Why Everyone Should Have a “Healthcare Power of Attorney and Healthcare Directive”
When you prepare to make a Will, many attorneys will suggest to you that you have an up-to-date “Healthcare Power of Attorney and Healthcare Directive” (a “Healthcare Document”).
Why? From an attorney’s perspective, I want you to execute a new Healthcare Document at the same time as your Will because: (1) It is efficient from the point of view of time. A self-proving Will should be signed in front of two witnesses and notarized–and so should your Healthcare Document. (2) It is efficient because both the Will and the Healthcare Document require you to admit to your self that you might, in fact, die. (Otherwise–why get a Will?) (3) It is efficient because both the Will and the Healthcare Document require you to think about the people in your life who are your “safety net”–those people who can help your family after you die and those people who can help you when you are sick. (4) Finally, a Healthcare Document simply is good for you to have.
Sometimes I think a Healthcare Document is equally or more important for a person than a Will is. Why? Because the Healthcare Document can sometimes affect your comfort while you still are living–but are in the process of dying.
Don’t get me wrong, I understand that having a Will can give a person great peace. Through a Will, you know that your wishes will be respected after you die; you know that you will take care of your family; you know that you have left an orderly estate instead of confusion. (If you are prone to this kind of thought: you know you will not leave an unknown, overworked, and grumpy person complaining about how messy and irresponsible you were.)
But really–if you are in a state of crisis, if you cannot speak for yourself, if you cannot think for yourself, you need someone in life to help you. A Healthcare Document enables you to appoint another person to speak and act for you when you are having a healthcare crisis.
Whenever you go to a hospital, federal law requires the hospital to ask if you have a “living will.”
Now, in Pennsylvania, frequently, the “living will” has been combined with a “Healthcare Power of Attorney” to result in the “Healthcare Power of Attorney and Healthcare Directive.”
There are two parts to a “Healthcare Power of Attorney and Healthcare Directive.”
In one part—the Healthcare Power of Attorney—you appoint another person, starting at the date that you sign the document—to have authority to look at your healthcare records. It is a HIPAA release.
The person who you appoint is called your “Healthcare Agent.”
In the other part—the Healthcare Directive—you say, when the time comes that you no longer can make decisions for yourself, your Healthcare Agent can step in and make decisions for you.
The Healthcare Agent only has authority to make healthcare decisions for you only when you cannot make decisions for yourself.
In Pennsylvania, the terms “Living Will” and “Healthcare Directive” mean the same thing. They are both documents where you can say that, under certain circumstances, you do not want care that extends your life. You only want care that keeps you from pain.
Pennsylvania law limits the circumstances in which life-sustaining treatment can be withheld by a Healthcare Agent. The circumstances are: (1) when you have an “end stage medical condition” and (2) when you are in an irreversible coma from which it is not likely you will be aroused.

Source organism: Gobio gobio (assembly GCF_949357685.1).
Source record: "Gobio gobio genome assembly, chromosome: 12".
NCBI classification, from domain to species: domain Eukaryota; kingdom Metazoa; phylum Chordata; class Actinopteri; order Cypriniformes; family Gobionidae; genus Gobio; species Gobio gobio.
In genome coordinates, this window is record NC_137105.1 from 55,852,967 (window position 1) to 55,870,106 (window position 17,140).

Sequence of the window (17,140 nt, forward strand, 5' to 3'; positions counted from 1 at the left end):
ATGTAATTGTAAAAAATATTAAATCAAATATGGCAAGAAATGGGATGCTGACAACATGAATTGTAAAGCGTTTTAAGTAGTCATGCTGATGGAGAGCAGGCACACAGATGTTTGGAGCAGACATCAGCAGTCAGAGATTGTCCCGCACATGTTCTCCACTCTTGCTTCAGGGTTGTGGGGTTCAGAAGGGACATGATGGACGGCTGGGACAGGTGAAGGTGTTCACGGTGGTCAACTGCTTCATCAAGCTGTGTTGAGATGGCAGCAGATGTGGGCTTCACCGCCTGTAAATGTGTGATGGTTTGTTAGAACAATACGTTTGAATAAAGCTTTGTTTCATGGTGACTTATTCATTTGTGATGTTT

In order for your Healthcare Agent to decide to withhold some kind of life-sustaining treatment (for example, under some circumstances, tube feeding) a doctor needs to certify that either: (1) you have an “end-stage medical condition” or (2) you are in an irreversible coma from which it is not likely you will be aroused.
Under these circumstances, your Healthcare Agent can act for you and decline treatment that is meant to prolong life—but according to your wishes.
When you choose a Healthcare Agent it is a good idea for you to talk with that person about what your wishes are—how you feel about pain relief; how you feel about different kinds of treatment–such as tube feeding, ventilation, antibiotics; and how you feel about what may be an irreversible coma.
Your feelings may change over time. At one time in your life you may want more care than at another time.
The Pennsylvania legislature has a sample “Healthcare Power of Attorney and Healthcare Directive.” It lists a variety of treatments and asks you to choose whether or not you want the treatment. (For example, it asks you to chose if you want antibiotics if you are dying, if you want chemotherapy, if you want tube feeding.)
Some people have strong feelings about a particular treatment—for example—tube feeding, but most people with whom I have spoken say that they don’t know what treatments they want declined when they are in an irreversible coma or dying.
I have developed a form that, instead of listing specific forms of medicine, follows the idea that you trust your Healthcare Agent to make decisions that keep you from pain. What this means is that any treatment would be acceptable if it kept you from pain.
Different procedures—even ones you think that you would never want (such as tube feeding)—can sometimes serve not to prolong your life, but to save you from pain if you are dying.
If the Healthcare Agent is authorized to make decisions based on avoidance of pain, you will be protected, and there will be less confusion when your Healthcare Agent is called upon to make decisions on your behalf.